May the best fan win. Charlie was closest last year by predicting 86 wins, the highest total of any of us.
4 days ago
|The subject with his science fair project about|
the impact of introducing drag on paper airplanes
|The Atlantic's The Gay Guide to Wedded Bliss, June 2013|
What if same-sex marriage does change marriage, but primarily for the better? For one thing, there is reason to think that, rather than making marriage more fragile, the boom of publicity around same-sex weddings could awaken among heterosexuals a new interest in the institution, at least for a time. But the larger change might be this: by providing a new model of how two people can live together equitably, same-sex marriage could help haul matrimony more fully into the 21st century.The part about same-sex weddings increasing interest in heterosexual marriage was just a fun perspective I hadn't considered before. The article talks about wedding officiants finding themselves more busy than they've been in a long time with both same-sex weddings and weddings of heterosexual people jealous of the fabulous events celebrating their same sex friends' couplings. The big point here, however, concerns marriages not weddings. Same-sex marriage offers "a new model of how two people can live together equitably". Drilling down to detail, Mundy says:
Same-sex spouses, who cannot divide their labor based on preexisting gender norms, must approach marriage differently than their heterosexual peers. From sex to fighting, from child-rearing to chores, they must hammer out every last detail of domestic life without falling back on assumptions about who will do what. In this regard, they provide an example that can be enlightening to all couples.Here we see where Mr. Whedon could have gone in his speech. In novelty marriages dotted around the landscape for decades, bold men and women have stepped out and determined that wives can work full-time and men can work less than that and can do laundry and shop for groceries. In the main, however, especially when children enter a marriage, many couples seem to have shrugged and decided that dad will work and mom will trade career for kiddie carpool et. al. at least for the 25 years it takes to raise a family. In a same-sex couple, the "default settings" are absent. Each party and the unit itself have to examine skills, leanings, priorities, personal preferences and make definite choices. Straight couples could have been doing that kind of joint work to big decisions, but it hasn't felt very mainstream to do so.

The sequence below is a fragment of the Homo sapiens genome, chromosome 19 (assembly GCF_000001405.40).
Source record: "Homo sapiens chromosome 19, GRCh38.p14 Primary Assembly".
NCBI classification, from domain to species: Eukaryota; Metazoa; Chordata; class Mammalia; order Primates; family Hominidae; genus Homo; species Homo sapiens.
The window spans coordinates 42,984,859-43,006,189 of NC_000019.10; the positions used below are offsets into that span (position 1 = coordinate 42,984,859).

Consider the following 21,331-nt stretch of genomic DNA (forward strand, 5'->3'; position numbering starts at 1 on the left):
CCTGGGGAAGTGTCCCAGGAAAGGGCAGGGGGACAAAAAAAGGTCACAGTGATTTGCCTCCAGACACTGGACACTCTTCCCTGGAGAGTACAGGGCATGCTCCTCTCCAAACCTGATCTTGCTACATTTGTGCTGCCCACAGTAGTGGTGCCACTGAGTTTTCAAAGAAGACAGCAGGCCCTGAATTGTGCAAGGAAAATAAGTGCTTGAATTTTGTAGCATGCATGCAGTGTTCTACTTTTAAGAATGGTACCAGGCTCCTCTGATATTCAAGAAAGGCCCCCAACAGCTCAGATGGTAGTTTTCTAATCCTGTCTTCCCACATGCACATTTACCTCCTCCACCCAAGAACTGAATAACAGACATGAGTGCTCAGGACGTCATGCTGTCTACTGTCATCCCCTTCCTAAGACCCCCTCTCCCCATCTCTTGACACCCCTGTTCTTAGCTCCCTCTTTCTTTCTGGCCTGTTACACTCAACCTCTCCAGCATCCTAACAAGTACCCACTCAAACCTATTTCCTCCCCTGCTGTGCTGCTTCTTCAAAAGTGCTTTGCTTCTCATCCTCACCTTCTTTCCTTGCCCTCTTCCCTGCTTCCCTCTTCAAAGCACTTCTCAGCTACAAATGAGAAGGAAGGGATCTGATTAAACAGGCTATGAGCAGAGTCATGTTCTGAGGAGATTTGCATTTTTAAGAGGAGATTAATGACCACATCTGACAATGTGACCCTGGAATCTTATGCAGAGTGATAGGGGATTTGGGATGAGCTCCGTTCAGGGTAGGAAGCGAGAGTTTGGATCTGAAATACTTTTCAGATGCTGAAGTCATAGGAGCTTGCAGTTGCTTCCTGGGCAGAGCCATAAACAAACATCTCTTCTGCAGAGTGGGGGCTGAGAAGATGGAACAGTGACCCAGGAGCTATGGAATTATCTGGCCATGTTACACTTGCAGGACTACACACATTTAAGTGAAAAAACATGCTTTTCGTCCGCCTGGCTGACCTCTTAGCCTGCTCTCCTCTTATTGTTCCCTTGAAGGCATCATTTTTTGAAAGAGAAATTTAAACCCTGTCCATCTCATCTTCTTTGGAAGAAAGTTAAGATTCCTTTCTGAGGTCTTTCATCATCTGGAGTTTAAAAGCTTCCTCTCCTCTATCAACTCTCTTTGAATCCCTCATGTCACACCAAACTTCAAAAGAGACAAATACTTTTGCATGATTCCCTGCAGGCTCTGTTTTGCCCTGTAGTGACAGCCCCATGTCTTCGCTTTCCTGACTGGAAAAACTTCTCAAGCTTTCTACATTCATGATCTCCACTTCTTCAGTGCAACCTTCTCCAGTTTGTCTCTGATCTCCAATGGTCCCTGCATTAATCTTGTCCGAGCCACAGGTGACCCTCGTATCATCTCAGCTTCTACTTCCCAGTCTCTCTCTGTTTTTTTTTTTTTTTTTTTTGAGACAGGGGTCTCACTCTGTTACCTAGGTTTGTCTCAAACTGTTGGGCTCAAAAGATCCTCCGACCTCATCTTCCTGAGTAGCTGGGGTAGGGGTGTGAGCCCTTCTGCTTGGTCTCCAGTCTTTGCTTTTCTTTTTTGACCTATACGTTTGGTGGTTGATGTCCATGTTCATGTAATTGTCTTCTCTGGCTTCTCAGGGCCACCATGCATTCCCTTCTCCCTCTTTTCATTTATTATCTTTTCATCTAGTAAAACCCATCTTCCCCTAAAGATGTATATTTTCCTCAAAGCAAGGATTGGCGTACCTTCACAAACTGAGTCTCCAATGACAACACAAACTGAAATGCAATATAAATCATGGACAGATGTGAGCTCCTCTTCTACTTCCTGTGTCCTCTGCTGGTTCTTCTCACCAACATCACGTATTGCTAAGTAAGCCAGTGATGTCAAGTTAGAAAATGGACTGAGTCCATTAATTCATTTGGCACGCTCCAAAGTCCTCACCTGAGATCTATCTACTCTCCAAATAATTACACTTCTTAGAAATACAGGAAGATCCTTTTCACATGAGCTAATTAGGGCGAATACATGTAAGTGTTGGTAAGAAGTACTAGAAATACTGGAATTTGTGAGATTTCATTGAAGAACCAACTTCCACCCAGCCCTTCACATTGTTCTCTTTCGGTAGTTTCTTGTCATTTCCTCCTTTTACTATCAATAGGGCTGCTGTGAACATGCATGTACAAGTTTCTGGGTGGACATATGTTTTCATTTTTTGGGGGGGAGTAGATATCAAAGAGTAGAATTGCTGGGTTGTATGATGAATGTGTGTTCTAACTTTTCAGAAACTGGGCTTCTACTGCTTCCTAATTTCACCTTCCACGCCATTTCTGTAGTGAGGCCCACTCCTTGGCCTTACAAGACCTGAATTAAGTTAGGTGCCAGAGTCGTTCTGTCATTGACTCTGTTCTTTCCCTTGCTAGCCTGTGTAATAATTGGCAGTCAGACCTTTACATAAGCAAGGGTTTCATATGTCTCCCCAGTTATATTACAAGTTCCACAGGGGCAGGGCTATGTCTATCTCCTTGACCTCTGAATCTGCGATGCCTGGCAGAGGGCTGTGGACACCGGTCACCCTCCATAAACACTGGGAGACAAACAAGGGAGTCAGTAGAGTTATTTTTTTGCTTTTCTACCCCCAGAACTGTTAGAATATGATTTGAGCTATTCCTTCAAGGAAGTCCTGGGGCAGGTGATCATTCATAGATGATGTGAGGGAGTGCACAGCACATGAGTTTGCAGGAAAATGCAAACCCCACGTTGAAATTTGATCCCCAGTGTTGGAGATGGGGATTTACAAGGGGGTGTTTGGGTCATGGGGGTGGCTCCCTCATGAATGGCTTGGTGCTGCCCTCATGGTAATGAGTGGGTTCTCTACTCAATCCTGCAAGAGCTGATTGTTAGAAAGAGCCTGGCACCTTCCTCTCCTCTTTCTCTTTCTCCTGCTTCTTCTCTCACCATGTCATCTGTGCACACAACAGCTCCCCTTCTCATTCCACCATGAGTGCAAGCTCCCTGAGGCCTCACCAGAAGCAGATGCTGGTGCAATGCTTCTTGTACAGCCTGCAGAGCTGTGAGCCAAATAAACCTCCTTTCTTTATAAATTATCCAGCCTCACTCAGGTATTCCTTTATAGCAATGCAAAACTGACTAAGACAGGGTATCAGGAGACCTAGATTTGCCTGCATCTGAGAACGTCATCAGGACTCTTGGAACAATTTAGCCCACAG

|The Atlantic's Masculine Mystique July/August 2013|
The central conflict of domestic life right now is not men versus women, mothers versus fathers. It is family versus money. Domestic life today is like one of those behind-the-scenes TV series about show business. The main narrative tension is: “How the hell are we going to make this happen?” There are tears and laughs and little intrigues, but in the end, it’s just a miracle that the show goes on, that everyone is fed and clothed and out the door each day.Marche goes on from this framework to explain his own personal experience with his marriage taking on the economy. He left a job at City College in New York when his wife was offered a dream job as editor in chief at Toronto Life magazine.
[I]n my marriage, the decision came down to brute economics: My wife was going to make double what I made. Good schools and good hospitals are free in Toronto. These are the reasons we moved. And if I were offered a job where I would make double what she does, we would move again. Gender politics has nothing to do with it.Marche's experience presents the economic reason why defaulting to gender roles feels like less of an option for many these days: it's "genderist" to think that the woman must always be the trailing spouse. This angle also plays up how we don't know the shelf life of certain role decisions we make. Some event might come along to upset the apple cart and make whatever we'd chosen for a season not be right for a new season.